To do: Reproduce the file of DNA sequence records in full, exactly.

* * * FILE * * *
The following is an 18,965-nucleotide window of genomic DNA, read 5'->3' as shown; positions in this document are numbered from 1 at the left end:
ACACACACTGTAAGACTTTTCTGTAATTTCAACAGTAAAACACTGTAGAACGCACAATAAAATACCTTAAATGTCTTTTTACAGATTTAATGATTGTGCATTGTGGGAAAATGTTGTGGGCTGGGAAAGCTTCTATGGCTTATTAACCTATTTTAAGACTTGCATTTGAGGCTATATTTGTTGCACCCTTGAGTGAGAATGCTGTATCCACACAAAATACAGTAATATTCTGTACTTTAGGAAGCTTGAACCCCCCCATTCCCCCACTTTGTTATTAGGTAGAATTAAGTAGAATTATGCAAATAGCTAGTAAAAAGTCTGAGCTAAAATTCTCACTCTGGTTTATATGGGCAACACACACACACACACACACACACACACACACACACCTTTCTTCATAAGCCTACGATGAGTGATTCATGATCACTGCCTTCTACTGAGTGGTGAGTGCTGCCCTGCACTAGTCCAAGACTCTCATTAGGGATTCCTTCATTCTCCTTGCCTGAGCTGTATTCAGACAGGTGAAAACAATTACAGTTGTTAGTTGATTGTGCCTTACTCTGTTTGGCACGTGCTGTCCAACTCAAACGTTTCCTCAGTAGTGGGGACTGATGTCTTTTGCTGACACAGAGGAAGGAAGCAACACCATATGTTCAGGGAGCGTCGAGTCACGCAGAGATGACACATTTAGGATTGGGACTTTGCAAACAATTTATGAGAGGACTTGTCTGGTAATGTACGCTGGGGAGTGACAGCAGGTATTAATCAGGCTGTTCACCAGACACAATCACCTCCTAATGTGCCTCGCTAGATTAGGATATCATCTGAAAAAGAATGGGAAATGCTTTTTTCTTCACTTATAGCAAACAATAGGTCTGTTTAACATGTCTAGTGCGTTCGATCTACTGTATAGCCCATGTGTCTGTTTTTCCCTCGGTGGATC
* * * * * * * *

The following is an 18,965-nucleotide window of genomic DNA, read 5'->3' as shown; positions in this document are numbered from 1 at the left end:
ACACACACTGTAAGACTTTTCTGTAATTTCAACAGTAAAACACTGTAGAACGCACAATAAAATACCTTAAATGTCTTTTTACAGATTTAATGATTGTGCATTGTGGGAAAATGTTGTGGGCTGGGAAAGCTTCTATGGCTTATTAACCTATTTTAAGACTTGCATTTGAGGCTATATTTGTTGCACCCTTGAGTGAGAATGCTGTATCCACACAAAATACAGTAATATTCTGTACTTTAGGAAGCTTGAACCCCCCCATTCCCCCACTTTGTTATTAGGTAGAATTAAGTAGAATTATGCAAATAGCTAGTAAAAAGTCTGAGCTAAAATTCTCACTCTGGTTTATATGGGCAACACACACACACACACACACACACACACACACACACCTTTCTTCATAAGCCTACGATGAGTGATTCATGATCACTGCCTTCTACTGAGTGGTGAGTGCTGCCCTGCACTAGTCCAAGACTCTCATTAGGGATTCCTTCATTCTCCTTGCCTGAGCTGTATTCAGACAGGTGAAAACAATTACAGTTGTTAGTTGATTGTGCCTTACTCTGTTTGGCACGTGCTGTCCAACTCAAACGTTTCCTCAGTAGTGGGGACTGATGTCTTTTGCTGACACAGAGGAAGGAAGCAACACCATATGTTCAGGGAGCGTCGAGTCACGCAGAGATGACACATTTAGGATTGGGACTTTGCAAACAATTTATGAGAGGACTTGTCTGGTAATGTACGCTGGGGAGTGACAGCAGGTATTAATCAGGCTGTTCACCAGACACAATCACCTCCTAATGTGCCTCGCTAGATTAGGATATCATCTGAAAAAGAATGGGAAATGCTTTTTTCTTCACTTATAGCAAACAATAGGTCTGTTTAACATGTCTAGTGCGTTCGATCTACTGTATAGCCCATGTGTCTGTTTTTCCCTCGGTGGATC